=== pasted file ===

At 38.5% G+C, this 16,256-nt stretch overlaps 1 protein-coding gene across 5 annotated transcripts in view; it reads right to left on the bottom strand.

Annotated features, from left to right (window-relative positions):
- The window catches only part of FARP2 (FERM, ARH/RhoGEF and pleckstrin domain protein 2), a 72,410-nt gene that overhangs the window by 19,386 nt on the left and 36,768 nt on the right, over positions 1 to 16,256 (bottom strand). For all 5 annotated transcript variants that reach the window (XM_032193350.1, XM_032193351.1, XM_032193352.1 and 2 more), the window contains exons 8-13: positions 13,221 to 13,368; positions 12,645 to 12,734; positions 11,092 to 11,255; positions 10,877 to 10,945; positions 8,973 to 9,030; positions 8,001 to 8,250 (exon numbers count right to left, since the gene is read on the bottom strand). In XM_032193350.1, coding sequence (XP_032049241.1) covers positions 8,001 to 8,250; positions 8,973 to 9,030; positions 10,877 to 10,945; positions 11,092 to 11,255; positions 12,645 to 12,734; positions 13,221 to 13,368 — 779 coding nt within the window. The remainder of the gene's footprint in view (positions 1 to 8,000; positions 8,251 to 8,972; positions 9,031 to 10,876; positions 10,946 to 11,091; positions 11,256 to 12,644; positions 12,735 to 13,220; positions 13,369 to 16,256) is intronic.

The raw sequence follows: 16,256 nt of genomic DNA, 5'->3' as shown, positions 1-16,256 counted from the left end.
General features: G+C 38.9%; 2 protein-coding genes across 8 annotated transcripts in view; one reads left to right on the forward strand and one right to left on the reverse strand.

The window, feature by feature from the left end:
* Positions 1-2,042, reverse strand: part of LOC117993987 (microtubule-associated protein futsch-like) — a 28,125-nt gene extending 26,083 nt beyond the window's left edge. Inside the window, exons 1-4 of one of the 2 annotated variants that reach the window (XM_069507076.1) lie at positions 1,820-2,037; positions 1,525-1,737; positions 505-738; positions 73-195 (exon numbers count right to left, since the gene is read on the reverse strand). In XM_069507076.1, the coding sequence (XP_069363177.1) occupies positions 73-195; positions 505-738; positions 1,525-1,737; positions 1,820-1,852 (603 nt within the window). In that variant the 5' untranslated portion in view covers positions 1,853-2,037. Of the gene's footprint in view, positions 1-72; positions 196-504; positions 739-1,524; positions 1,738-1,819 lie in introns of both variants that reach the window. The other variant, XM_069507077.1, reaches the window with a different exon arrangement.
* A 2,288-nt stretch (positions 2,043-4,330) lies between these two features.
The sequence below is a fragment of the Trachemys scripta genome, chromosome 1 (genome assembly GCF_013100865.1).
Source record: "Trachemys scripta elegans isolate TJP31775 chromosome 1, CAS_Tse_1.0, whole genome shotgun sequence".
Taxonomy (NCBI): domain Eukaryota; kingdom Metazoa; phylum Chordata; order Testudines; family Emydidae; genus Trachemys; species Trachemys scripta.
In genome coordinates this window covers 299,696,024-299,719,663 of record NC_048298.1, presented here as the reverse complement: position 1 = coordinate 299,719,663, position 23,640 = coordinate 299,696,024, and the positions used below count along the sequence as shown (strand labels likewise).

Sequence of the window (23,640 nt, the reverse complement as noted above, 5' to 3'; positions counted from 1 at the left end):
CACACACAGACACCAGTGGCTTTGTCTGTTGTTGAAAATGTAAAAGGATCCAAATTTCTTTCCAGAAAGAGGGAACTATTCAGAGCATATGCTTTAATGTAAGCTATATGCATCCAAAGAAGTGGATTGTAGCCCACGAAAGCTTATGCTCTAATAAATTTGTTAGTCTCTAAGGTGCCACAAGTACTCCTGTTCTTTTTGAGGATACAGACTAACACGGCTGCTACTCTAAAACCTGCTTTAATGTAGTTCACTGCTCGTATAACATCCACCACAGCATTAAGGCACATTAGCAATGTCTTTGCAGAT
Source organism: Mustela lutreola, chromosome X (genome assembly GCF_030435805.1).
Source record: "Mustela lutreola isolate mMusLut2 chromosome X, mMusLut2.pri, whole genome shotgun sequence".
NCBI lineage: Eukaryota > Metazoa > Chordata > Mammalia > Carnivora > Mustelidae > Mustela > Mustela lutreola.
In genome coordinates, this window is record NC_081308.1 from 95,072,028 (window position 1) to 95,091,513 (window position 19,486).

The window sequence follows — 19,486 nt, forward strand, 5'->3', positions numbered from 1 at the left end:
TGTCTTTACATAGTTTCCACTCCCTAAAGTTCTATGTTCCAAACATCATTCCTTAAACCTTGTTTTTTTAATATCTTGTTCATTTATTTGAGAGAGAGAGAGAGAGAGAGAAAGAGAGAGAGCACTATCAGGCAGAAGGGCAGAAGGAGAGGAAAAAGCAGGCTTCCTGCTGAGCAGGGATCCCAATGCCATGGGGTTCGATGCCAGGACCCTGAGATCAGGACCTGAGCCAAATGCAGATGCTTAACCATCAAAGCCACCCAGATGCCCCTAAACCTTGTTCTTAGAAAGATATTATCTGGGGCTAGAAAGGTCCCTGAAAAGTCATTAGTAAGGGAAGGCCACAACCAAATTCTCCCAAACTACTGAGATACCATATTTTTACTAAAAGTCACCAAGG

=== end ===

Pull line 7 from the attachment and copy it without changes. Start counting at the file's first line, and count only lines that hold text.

* Positions 1-2,042, reverse strand: part of LOC117993987 (microtubule-associated protein futsch-like) — a 28,125-nt gene extending 26,083 nt beyond the window's left edge. Inside the window, exons 1-4 of one of the 2 annotated variants that reach the window (XM_069507076.1) lie at positions 1,820-2,037; positions 1,525-1,737; positions 505-738; positions 73-195 (exon numbers count right to left, since the gene is read on the reverse strand). In XM_069507076.1, the coding sequence (XP_069363177.1) occupies positions 73-195; positions 505-738; positions 1,525-1,737; positions 1,820-1,852 (603 nt within the window). In that variant the 5' untranslated portion in view covers positions 1,853-2,037. Of the gene's footprint in view, positions 1-72; positions 196-504; positions 739-1,524; positions 1,738-1,819 lie in introns of both variants that reach the window. The other variant, XM_069507077.1, reaches the window with a different exon arrangement.